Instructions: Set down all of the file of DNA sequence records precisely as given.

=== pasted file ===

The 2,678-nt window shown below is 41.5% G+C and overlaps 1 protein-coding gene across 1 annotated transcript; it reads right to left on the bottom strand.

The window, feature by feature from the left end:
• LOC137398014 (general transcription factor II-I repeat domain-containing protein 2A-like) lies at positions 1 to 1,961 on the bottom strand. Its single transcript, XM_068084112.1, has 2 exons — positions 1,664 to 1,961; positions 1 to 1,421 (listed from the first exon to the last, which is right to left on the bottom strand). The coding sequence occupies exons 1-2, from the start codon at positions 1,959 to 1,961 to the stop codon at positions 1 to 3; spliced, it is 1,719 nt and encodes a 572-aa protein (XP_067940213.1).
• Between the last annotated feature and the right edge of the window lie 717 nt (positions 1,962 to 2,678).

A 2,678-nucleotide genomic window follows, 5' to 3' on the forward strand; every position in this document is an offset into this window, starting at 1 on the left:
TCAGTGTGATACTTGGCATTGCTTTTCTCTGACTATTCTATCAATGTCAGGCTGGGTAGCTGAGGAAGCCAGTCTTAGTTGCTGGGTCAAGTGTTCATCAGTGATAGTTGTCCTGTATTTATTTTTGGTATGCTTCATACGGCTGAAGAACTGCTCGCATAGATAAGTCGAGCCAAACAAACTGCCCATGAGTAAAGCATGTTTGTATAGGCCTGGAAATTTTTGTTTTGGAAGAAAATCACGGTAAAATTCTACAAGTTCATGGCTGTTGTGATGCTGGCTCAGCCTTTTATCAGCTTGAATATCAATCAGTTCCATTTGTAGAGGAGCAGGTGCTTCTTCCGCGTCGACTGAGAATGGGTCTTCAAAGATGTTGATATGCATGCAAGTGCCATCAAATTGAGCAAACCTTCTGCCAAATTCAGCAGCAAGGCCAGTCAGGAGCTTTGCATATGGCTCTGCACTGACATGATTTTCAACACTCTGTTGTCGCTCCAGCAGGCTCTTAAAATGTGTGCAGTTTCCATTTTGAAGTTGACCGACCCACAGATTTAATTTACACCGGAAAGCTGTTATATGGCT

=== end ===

The 2,678-nt window shown below is 41.5% G+C and overlaps 1 protein-coding gene across 1 annotated transcript; it reads right to left on the bottom strand.

The window, feature by feature from the left end:
• LOC137398014 (general transcription factor II-I repeat domain-containing protein 2A-like) lies at positions 1 to 1,961 on the bottom strand. Its single transcript, XM_068084112.1, has 2 exons — positions 1,664 to 1,961; positions 1 to 1,421 (listed from the first exon to the last, which is right to left on the bottom strand). The coding sequence occupies exons 1-2, from the start codon at positions 1,959 to 1,961 to the stop codon at positions 1 to 3; spliced, it is 1,719 nt and encodes a 572-aa protein (XP_067940213.1).
• Between the last annotated feature and the right edge of the window lie 717 nt (positions 1,962 to 2,678).

A 2,678-nucleotide genomic window follows, 5' to 3' on the forward strand; every position in this document is an offset into this window, starting at 1 on the left:
TCAGTGTGATACTTGGCATTGCTTTTCTCTGACTATTCTATCAATGTCAGGCTGGGTAGCTGAGGAAGCCAGTCTTAGTTGCTGGGTCAAGTGTTCATCAGTGATAGTTGTCCTGTATTTATTTTTGGTATGCTTCATACGGCTGAAGAACTGCTCGCATAGATAAGTCGAGCCAAACAAACTGCCCATGAGTAAAGCATGTTTGTATAGGCCTGGAAATTTTTGTTTTGGAAGAAAATCACGGTAAAATTCTACAAGTTCATGGCTGTTGTGATGCTGGCTCAGCCTTTTATCAGCTTGAATATCAATCAGTTCCATTTGTAGAGGAGCAGGTGCTTCTTCCGCGTCGACTGAGAATGGGTCTTCAAAGATGTTGATATGCATGCAAGTGCCATCAAATTGAGCAAACCTTCTGCCAAATTCAGCAGCAAGGCCAGTCAGGAGCTTTGCATATGGCTCTGCACTGACATGATTTTCAACACTCTGTTGTCGCTCCAGCAGGCTCTTAAAATGTGTGCAGTTTCCATTTTGAAGTTGACCGACCCACAGATTTAATTTACACCGGAAAGCTGTTATATGGCT